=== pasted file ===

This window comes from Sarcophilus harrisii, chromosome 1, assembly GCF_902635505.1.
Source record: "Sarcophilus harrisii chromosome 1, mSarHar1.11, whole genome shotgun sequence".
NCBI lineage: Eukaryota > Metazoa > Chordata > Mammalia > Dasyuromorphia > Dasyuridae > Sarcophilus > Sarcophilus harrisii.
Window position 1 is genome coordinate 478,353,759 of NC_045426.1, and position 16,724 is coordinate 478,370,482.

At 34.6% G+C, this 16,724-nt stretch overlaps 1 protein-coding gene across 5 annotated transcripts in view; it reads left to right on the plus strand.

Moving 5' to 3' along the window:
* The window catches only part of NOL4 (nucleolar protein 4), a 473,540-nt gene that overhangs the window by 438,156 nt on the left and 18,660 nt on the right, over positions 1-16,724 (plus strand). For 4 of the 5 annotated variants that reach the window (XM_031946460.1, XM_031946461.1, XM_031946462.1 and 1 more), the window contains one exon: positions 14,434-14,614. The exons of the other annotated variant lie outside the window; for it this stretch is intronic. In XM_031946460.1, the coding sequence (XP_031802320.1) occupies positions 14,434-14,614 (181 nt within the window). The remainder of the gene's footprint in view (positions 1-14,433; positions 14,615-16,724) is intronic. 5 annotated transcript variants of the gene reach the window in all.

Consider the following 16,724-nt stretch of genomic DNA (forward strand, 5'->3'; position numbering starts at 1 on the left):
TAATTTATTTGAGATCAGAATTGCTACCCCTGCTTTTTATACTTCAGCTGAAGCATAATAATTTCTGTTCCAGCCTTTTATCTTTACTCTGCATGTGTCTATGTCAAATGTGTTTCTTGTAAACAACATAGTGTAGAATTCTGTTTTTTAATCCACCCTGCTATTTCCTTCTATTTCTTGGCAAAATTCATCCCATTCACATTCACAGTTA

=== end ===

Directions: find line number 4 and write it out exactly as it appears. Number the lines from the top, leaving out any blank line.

Window position 1 is genome coordinate 478,353,759 of NC_045426.1, and position 16,724 is coordinate 478,370,482.